Vol 49 No 4 Summer 2019
|Truly This Is An Exalted Place
|Architecture and Environment
|Engaging the 2015 Order of Celebrating Matrimony
|Our Family at Mass in the Age of Technology
|Open Letter from Japan
|Addition to the Calendar
|Texts – Liturgical
|Sr Mariella Mascitelli
|German Synodal Way
|Sunday of the Word of God
|Inculturation in the Amazon
|A New Church Building For The Amazon
|Architecture and Environment
|Sculpture for St Peter's Square
|Celebrating Christmas in Australia
|Books: Frank O'Loughlin. New Wineskins: Eucharist in Today's Context
|Eucharist / Mass
|Our Cover: Bright Star
There is a lot of controversy about the date of Australia Day. This is good and right. It is a debate we need to have.
The eleven ships of the First Fleet arrived in Botany Bay between 18 and 20 January 1788 after a voyage of 36 weeks. The site was unsuitable for a settlement and it took several days to discover Port Jackson 12 kilometres to the north. So it was on 26 January that the ships moved to a sheltered anchorage with fresh water which Arthur Phillip named Sydney Cove. The official policy of the British Government was to establish friendly relations with the Aboriginal people and Phillip ordered that they be well treated. The idealist may therefore regard 26 January as ‘First Contact’ day, a day luminous with possibility. But in fact, conflict soon broke out and today many call it ‘Invasion Day’.
Throughout the 19th century, January 26 was celebrated in Sydney as Foundation Day; other states celebrated their own anniversaries of foundation. For the sesquicentenary in 1938, although the main celebrations were held in Sydney, it was becoming a date of national significance. After World War II, the day was agreed by all states, though it did not become a public holiday for all states until 1994! This is recent.
Other dates have been suggested. In 1915, to raise funds for World War I, an Australia Day was held on 30 July. The following year, the committee decided on 28 July. Some have suggested 12 March because this was the day in 1913 when Canberra was named and Australia’s capital city was born. Or perhaps 27 May would be suitable because on this date in 1967 a referendum agreed to include Aboriginal people in the census; it symbolises recognition for all Australians.
I would argue that we are not celebrating the ‘day’. We are celebrating Australia. We are celebrating our identity as a nation. Whatever date we choose for our national day, we cannot wipe away an ignominious colonial history of violence, exploitation and racism. We need to own it. Perhaps 26 January more than any other day, precisely because of its associations, stands as a call to conversion and reconciliation. It keeps before our mind the sorry history of our nation and urges us to work for a better and more harmonious future. This is the tenor of the prayers and readings we use to celebrate Australia in the liturgy.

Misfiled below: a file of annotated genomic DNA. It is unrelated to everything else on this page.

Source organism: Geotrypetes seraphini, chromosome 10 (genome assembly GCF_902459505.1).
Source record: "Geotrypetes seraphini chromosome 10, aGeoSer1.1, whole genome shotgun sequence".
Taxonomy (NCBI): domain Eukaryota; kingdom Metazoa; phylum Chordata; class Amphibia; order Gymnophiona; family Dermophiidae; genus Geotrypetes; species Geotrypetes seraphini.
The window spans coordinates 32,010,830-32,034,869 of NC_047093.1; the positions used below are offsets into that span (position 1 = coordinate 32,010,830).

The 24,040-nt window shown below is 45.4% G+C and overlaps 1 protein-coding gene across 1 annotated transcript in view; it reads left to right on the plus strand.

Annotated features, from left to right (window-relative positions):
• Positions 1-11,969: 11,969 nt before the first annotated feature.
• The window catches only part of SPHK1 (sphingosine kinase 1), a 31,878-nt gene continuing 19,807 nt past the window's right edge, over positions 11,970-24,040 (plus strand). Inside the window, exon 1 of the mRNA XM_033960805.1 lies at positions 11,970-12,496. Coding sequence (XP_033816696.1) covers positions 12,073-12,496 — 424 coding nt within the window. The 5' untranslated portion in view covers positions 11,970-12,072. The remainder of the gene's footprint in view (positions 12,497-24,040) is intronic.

In the liturgical feast, we are not pretending that we are God’s own country where everything is or has been perfect. Nor, worse still, are we boasting or gloating that we are the greatest. Triumphalist nationalism has been carefully eschewed. Instead we humbly stand before God, acknowledging all our peoples old and new, asking for the light of Christ so that we will see more clearly, and seeking the saving grace to transform our lives. We pray for a blessing on our land and peace for all who dwell here. We pray that our holy communion will give us all the strength to walk together in the ways of justice.
The Preface explicitly acknowledges that for tens of thousands of years, God has been with the people of Australia, sustaining them with the bounty of divine providence. This is a far cry from the colonial missionaries who once sought to suppress Aboriginal practices, stories and beliefs which they considered pagan and idolatrous. Instead we offer our praise of God in union with the whole people of Australia, people from every race and tongue, every place and time. The liturgy in the Missal encourages us to transcend the grubby reality we see so often when we scratch the surface of Australian society.
The readings of Scripture take us in the same direction. Isaiah promises the Spirit who will bring justice and integrity which, in turn, produce peace and security. Paul’s first letter to the Corinthians speaks of the variety of the Spirit’s gifts which lead us to respect differences. Paul’s letter to the Romans urges us not to let our love be a pretence. The Gospel of Matthew offers us the Beatitudes and Luke gives the example of the birds of the air and the flowers of the field to encourage us to trust in God’s providence. These choices have deliberately avoided texts of the land-flowing-with-milk-and-honey kind which might give the impression that Australia is flawlessly blessed with everything good and beautiful.
The date 26 January is certainly confronting. But it provides a strong context in which we pray for Australia and celebrate a vision for a new creation in Christ. It would be a great pity if a different date for our national day produced just an escapist opportunity for superficial partying.
In the end, if 26 January is too painful an anniversary and if we cannot find consensus around a different date, the liturgy may offer us another solution. We have a liturgical tradition of celebrating a ‘vigil’ or of anticipating a solemn feast on the evening before the day. If we were to adopt this custom in celebrating the liturgy of Australia Day on 25 January, we would be symbolically celebrating on the day before ‘invasion’, a day still replete with the possibility of harmony and respect, a day for dreaming that a different history might yet unfold for us.